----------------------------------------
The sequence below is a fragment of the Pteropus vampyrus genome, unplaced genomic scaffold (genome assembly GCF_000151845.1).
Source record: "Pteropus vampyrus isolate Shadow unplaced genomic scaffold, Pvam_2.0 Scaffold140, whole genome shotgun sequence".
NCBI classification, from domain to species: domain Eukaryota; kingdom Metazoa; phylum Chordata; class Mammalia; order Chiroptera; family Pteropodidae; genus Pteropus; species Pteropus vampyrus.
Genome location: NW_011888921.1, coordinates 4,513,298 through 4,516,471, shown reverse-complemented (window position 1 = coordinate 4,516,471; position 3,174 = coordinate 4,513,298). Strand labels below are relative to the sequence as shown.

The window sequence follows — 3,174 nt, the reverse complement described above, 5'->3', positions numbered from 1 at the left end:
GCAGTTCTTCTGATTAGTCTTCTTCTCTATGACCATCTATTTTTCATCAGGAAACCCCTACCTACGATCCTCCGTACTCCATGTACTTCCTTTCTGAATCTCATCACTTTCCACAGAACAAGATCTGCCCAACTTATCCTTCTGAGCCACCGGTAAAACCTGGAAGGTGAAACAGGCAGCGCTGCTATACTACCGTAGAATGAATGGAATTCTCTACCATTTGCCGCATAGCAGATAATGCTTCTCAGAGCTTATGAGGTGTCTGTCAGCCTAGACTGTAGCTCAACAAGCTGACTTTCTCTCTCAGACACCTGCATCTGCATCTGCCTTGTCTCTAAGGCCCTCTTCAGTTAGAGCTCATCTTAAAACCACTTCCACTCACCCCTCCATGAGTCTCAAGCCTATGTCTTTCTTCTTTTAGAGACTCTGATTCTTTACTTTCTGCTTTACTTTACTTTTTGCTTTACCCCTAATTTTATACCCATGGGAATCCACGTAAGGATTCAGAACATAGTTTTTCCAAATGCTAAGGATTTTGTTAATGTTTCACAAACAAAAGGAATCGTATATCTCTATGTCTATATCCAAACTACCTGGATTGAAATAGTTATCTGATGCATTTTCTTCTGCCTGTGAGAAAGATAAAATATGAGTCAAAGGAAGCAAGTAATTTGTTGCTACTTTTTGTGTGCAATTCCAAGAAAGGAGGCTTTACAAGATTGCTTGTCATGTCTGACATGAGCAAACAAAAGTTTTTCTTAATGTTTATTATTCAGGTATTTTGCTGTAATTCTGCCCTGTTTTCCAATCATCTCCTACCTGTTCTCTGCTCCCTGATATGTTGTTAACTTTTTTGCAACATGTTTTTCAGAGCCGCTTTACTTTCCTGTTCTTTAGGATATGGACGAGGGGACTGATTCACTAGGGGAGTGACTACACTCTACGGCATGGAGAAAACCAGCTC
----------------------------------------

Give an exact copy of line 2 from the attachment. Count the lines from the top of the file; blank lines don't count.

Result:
Source record: "Pteropus vampyrus isolate Shadow unplaced genomic scaffold, Pvam_2.0 Scaffold140, whole genome shotgun sequence".